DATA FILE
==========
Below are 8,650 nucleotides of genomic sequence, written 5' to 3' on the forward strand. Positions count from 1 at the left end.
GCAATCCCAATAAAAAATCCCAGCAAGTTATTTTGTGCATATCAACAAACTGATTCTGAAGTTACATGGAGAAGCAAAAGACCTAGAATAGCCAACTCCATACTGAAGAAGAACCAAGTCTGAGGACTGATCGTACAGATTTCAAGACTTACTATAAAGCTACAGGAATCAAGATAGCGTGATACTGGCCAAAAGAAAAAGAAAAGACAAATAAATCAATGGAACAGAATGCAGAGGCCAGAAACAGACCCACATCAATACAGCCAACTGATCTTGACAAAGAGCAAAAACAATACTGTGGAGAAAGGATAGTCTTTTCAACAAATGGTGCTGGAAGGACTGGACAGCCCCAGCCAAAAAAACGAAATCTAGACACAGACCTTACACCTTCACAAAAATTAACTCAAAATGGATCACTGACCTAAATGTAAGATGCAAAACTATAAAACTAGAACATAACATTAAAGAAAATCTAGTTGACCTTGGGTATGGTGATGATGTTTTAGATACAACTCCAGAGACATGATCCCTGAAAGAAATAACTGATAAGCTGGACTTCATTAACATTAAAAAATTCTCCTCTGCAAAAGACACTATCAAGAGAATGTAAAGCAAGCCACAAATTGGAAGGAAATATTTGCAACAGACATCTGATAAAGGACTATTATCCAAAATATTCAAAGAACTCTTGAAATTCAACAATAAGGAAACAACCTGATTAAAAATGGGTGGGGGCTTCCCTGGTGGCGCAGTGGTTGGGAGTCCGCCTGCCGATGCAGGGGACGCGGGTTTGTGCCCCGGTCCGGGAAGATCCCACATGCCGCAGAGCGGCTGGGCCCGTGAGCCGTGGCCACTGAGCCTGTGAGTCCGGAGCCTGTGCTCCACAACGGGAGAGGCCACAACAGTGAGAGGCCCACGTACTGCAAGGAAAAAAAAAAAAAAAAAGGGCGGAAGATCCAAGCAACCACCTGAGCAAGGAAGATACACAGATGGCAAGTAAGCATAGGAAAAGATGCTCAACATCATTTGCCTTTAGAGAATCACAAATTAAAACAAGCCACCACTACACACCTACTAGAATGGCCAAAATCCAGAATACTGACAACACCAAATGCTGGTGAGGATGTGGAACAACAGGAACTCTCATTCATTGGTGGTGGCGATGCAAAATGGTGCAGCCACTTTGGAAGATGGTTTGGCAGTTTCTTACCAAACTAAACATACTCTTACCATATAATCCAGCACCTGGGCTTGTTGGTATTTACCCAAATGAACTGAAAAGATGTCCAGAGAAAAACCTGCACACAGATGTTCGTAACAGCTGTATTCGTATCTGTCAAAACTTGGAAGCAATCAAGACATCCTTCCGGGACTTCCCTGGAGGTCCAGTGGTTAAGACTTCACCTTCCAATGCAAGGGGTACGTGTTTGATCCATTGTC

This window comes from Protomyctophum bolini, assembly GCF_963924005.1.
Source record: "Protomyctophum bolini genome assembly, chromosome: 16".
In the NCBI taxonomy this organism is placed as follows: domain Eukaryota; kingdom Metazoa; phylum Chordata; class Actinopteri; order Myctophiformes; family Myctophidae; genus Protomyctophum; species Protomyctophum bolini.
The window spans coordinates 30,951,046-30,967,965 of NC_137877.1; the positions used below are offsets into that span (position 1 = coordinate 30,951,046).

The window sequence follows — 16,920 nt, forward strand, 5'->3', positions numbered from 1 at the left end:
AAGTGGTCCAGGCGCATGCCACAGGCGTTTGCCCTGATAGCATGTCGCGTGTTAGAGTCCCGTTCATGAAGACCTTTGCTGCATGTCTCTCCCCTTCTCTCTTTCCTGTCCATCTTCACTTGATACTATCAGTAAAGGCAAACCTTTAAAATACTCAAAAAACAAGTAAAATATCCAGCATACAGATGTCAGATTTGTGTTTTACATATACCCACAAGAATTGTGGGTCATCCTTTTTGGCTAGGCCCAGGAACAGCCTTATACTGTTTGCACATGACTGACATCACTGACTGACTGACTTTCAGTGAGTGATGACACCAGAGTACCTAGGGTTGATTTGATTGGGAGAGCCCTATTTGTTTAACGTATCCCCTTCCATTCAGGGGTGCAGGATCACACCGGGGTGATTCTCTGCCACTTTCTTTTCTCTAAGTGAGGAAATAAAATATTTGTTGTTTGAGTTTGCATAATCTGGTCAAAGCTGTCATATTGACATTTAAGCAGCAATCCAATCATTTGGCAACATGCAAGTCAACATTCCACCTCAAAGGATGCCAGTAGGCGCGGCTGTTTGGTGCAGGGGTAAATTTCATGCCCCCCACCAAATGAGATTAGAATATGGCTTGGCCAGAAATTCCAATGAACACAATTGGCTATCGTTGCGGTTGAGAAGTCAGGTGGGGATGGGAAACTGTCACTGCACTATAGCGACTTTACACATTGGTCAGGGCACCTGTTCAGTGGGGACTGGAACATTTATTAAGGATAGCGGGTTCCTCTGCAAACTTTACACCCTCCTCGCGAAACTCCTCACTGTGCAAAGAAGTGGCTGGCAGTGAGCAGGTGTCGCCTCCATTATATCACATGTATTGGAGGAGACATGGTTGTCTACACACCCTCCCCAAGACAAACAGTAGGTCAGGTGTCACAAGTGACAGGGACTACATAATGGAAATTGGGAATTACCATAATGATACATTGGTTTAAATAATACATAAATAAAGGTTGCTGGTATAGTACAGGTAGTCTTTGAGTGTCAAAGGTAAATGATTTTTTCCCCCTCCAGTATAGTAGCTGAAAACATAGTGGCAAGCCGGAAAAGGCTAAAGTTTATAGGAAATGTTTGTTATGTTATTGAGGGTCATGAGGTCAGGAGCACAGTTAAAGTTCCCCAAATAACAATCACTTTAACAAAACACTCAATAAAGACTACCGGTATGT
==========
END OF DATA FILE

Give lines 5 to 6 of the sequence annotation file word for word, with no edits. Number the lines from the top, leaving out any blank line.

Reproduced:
In the NCBI taxonomy this organism is placed as follows: domain Eukaryota; kingdom Metazoa; phylum Chordata; class Actinopteri; order Myctophiformes; family Myctophidae; genus Protomyctophum; species Protomyctophum bolini.
The window spans coordinates 30,951,046-30,967,965 of NC_137877.1; the positions used below are offsets into that span (position 1 = coordinate 30,951,046).